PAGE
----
More trust in Emerson's school educators and administrators might have prevented a viral firestorm about a supposed threat that wasn't as serious as some parents thought, School Supt. Brian Gatens said Saturday morning.
Gatens personally assured parents that the purported threat was never credible by not only sending a follow-up email to one issued a day earlier but by also going to work Saturday morning -- and inviting them all to come talk with him face-to-face.
Upset that police weren't immediately notified of a comment made by a 7th grader to gun down classmates and record them being killed, borough mom Stefanie El-Ansari posted a video on social media accusing Gatens and others of not taking the threat seriously -- and then lying about it to parents.
Gatens, in turn, said her reaction was an example of how "an out-of-context and overheard statement can mutate into so much more," emphasizing again that trained district officials fully investigated and determined there was no imminent threat to school safety or security.
Administrators and educators are "well-versed" in what credible threats look and sound like, the superintendent emphasized -- which is why, he said, the response in this particular instance didn't require an emergency call to police.
"We know what situations call for those responses," Gatens said in response to El-Ansari, who called police herself.
"What complicates this matter, and has added to the confusion, is that a parent reached out to the Emerson Police Department before the school administration did," Gatens said.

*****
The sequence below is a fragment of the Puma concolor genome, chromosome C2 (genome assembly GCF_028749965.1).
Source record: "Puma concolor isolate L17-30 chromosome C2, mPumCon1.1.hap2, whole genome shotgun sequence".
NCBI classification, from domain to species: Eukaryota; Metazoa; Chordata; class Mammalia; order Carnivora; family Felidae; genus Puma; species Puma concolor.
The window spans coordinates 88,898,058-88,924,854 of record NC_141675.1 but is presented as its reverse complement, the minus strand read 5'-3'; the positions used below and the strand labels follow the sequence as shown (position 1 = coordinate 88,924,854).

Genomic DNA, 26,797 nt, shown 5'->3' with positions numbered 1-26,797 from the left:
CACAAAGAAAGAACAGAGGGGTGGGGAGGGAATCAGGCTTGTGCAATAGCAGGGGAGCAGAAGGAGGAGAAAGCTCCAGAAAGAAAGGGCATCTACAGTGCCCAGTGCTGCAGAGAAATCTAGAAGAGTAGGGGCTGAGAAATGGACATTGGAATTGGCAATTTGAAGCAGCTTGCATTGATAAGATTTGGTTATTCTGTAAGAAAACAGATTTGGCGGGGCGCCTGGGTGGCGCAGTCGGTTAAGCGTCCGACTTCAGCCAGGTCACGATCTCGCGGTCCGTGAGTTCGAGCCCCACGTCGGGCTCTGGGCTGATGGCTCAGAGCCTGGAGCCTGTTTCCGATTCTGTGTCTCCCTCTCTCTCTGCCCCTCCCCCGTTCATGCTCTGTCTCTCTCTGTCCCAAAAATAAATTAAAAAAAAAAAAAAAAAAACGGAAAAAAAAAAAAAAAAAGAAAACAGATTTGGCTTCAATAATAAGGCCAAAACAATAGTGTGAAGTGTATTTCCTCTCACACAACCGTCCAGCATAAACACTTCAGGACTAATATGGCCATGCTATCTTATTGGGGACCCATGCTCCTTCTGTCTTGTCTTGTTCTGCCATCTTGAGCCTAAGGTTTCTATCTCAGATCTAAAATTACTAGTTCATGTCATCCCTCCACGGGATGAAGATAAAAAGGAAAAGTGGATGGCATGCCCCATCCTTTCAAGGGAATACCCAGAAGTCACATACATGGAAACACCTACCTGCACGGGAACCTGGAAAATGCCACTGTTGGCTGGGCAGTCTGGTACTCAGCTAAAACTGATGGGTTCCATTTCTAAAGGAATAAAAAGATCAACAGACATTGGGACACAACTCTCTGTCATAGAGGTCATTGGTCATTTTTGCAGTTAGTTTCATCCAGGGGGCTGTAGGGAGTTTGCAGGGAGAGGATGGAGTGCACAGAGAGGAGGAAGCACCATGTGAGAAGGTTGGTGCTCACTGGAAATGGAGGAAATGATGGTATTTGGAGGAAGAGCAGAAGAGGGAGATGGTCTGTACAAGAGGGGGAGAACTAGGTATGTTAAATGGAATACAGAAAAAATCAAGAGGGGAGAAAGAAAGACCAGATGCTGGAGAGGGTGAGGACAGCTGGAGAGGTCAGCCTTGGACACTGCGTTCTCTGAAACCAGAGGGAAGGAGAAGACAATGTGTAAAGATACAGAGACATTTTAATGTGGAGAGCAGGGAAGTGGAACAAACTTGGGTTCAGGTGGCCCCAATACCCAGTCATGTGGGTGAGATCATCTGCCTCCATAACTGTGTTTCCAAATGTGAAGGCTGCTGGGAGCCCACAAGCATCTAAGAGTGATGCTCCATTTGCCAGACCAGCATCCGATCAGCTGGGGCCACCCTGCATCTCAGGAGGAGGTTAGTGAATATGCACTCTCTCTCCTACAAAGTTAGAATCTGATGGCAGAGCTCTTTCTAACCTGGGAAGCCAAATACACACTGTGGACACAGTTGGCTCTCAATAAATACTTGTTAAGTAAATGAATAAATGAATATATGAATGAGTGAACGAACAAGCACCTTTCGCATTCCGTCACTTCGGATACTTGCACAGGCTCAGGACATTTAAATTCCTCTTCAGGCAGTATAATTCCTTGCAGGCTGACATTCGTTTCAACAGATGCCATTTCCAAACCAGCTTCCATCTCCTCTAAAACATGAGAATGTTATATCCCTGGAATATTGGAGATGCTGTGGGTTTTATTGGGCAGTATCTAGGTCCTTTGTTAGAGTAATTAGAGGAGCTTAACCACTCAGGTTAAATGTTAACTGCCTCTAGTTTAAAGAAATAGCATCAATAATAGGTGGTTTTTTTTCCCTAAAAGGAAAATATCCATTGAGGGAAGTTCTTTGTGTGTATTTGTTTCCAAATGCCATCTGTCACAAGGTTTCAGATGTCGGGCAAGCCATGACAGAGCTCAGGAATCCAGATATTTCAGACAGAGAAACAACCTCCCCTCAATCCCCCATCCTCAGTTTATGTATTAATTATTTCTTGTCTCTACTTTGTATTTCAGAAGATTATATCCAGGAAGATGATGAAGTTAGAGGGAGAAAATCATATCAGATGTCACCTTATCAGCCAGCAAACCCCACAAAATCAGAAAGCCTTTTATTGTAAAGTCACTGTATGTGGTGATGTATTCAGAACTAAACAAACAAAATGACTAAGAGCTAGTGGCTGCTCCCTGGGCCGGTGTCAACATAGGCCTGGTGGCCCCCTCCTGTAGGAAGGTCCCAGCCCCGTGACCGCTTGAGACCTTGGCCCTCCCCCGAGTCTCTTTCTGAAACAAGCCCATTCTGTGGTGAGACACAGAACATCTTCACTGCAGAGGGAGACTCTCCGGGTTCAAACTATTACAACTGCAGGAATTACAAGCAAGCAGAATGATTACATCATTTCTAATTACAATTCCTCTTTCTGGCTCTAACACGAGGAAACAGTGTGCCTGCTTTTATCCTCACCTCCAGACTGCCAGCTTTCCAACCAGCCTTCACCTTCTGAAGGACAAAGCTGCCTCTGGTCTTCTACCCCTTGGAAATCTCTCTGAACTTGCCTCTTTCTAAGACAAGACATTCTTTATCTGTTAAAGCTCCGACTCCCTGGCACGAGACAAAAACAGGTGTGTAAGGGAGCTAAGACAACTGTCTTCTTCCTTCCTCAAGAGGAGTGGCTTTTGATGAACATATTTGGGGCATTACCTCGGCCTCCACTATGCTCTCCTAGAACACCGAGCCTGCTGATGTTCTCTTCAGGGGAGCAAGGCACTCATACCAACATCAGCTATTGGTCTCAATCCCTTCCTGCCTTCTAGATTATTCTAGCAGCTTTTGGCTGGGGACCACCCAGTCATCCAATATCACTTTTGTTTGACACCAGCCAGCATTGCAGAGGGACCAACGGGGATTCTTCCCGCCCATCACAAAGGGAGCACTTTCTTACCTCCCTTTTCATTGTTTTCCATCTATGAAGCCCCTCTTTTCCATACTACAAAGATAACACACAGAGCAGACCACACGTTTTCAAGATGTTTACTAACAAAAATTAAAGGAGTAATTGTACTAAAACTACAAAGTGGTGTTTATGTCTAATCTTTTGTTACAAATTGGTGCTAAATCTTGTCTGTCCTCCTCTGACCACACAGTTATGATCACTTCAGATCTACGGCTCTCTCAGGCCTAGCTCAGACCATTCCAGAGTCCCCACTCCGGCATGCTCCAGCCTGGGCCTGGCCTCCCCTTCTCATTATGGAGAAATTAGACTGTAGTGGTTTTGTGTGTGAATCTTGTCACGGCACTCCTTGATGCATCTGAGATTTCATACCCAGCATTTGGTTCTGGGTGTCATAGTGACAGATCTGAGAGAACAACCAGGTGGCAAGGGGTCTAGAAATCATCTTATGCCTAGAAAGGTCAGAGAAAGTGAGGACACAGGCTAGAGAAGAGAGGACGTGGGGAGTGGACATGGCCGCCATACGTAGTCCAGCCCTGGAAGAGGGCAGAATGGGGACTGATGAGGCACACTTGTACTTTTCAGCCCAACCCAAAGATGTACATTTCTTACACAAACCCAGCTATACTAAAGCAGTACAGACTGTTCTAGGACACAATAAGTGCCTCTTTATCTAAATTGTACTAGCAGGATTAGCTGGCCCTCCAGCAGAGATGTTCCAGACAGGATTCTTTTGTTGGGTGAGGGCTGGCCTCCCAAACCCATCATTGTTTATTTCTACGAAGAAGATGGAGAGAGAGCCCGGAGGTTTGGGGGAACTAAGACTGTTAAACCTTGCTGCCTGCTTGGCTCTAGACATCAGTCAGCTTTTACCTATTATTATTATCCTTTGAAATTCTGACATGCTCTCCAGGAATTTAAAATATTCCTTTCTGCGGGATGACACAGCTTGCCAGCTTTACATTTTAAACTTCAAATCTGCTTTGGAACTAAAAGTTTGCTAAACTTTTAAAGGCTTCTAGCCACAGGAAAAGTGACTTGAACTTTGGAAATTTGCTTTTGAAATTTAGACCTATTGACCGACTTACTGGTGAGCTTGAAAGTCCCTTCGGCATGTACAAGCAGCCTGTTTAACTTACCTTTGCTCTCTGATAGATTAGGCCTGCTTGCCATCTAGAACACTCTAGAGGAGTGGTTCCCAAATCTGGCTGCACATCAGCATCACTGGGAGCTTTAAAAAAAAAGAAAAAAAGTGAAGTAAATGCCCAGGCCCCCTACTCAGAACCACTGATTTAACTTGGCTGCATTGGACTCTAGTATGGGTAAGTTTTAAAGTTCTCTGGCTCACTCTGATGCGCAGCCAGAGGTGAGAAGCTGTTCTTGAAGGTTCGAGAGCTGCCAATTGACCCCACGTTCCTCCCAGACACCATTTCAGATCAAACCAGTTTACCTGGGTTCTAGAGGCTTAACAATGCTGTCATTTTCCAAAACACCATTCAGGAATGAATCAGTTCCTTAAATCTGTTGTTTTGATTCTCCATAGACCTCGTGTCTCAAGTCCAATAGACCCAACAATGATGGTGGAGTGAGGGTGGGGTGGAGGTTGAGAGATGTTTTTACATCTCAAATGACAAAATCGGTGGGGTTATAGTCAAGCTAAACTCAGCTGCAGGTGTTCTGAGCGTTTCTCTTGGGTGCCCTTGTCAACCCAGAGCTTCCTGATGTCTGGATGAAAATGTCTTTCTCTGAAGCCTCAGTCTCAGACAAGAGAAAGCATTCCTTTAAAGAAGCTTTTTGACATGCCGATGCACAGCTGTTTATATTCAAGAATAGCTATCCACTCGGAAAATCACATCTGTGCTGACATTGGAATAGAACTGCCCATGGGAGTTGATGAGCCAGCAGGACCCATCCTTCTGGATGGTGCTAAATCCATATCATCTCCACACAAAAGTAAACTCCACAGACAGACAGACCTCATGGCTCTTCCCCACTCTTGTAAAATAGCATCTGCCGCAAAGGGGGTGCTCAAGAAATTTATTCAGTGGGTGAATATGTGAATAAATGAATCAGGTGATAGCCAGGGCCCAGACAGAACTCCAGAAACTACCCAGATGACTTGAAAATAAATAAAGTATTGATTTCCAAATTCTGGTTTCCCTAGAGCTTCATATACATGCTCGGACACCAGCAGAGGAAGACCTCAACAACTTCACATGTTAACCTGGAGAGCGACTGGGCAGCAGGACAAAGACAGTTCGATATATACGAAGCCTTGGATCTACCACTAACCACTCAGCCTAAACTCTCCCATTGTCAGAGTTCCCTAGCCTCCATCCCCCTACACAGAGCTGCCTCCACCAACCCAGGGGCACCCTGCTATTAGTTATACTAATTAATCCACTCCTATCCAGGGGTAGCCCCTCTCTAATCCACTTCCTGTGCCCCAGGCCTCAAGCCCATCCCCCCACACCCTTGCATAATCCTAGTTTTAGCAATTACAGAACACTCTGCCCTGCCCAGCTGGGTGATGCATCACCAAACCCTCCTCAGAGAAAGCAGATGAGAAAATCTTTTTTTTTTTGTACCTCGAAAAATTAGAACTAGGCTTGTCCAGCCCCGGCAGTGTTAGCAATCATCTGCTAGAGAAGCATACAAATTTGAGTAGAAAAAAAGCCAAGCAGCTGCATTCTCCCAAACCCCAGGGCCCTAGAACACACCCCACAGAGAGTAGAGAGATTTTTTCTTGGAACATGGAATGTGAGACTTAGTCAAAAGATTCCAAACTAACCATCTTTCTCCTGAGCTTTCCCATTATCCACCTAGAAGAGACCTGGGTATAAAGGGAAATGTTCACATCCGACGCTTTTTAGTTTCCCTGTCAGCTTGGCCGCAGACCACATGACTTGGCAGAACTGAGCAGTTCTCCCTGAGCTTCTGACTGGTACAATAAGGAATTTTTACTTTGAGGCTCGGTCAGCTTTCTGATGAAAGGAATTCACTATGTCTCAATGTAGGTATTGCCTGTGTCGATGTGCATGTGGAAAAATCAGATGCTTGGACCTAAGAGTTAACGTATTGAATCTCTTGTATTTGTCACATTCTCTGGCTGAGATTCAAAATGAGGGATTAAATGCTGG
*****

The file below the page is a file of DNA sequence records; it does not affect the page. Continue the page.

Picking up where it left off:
"The school district enjoys a strong relationship with the EPD, and we are grateful for their assistance in following up in this matter," he added in his Saturday morning email. "They are invaluable to our work in helping to foster safe and secure school environments."
The trouble stems from rumors and hearsay from adults both in person and online, which, Gatens said, cloud the facts, produce misinformation and inflame fears and anger unnecessarily.
The worst part of it, he said, is that it frightens students.
Then there is the child at the center of the storm.
The middle-schooler accused of making the alleged threat has become the victim of rumor-mongering and hate -- something he and his loved ones will have to deal with.
"We are a better community than that," Gatens said.
The superintendent then announced that he'd called his personal weekend plans and was headed to his office early Saturday to answer any and all questions directly from any parents who wished to come talk with him.
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